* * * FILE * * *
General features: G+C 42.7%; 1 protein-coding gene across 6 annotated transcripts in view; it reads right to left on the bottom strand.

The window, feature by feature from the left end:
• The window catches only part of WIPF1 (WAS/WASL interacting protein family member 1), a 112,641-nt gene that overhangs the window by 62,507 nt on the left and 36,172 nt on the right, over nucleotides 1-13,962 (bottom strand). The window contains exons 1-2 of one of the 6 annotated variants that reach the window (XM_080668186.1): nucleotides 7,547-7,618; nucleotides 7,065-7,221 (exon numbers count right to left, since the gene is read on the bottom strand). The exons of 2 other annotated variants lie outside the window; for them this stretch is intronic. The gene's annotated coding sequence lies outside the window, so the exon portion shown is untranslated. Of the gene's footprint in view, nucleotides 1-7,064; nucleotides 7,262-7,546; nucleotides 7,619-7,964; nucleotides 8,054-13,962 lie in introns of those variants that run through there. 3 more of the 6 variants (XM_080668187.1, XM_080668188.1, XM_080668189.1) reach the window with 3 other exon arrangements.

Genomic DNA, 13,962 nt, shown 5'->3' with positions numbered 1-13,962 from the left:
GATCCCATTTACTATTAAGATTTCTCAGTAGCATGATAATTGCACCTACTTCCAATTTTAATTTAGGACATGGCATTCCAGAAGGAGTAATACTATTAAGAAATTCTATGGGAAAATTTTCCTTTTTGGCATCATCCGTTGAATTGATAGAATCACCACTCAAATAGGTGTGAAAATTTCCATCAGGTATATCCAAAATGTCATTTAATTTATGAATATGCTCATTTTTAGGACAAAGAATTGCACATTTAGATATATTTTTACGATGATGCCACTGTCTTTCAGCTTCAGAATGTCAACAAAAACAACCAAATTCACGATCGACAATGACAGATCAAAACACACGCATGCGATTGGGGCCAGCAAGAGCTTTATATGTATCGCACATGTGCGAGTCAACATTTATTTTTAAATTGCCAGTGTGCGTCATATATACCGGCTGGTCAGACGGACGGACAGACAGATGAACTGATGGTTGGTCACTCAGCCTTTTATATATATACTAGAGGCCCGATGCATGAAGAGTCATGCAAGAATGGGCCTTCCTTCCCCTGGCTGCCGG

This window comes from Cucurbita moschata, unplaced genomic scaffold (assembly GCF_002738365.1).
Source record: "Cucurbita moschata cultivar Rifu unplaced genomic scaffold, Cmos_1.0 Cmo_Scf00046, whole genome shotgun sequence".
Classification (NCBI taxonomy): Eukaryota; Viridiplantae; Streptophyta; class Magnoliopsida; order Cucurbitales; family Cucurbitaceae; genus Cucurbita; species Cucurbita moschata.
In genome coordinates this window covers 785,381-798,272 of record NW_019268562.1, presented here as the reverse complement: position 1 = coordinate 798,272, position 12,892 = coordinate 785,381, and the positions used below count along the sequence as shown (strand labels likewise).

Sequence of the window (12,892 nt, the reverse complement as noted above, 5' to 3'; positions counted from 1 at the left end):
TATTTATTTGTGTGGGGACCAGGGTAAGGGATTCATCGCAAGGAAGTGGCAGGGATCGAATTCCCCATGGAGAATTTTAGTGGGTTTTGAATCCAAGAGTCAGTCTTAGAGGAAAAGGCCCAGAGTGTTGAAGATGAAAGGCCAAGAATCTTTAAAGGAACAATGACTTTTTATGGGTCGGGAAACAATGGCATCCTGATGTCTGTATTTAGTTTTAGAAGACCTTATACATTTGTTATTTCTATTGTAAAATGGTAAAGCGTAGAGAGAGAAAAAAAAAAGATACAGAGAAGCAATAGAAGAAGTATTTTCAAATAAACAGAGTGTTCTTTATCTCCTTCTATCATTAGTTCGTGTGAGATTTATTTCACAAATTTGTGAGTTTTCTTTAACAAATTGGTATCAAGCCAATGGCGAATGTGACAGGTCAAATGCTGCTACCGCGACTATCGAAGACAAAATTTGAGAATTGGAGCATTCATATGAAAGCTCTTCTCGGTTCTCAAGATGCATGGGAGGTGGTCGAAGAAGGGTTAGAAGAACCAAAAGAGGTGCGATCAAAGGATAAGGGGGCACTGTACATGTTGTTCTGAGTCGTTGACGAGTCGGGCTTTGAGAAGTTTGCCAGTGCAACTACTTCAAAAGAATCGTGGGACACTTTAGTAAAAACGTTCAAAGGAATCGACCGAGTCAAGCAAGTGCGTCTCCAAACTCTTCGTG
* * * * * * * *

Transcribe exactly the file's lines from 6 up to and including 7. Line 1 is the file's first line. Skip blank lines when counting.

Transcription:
This window comes from Cucurbita moschata, unplaced genomic scaffold (assembly GCF_002738365.1).
Source record: "Cucurbita moschata cultivar Rifu unplaced genomic scaffold, Cmos_1.0 Cmo_Scf00046, whole genome shotgun sequence".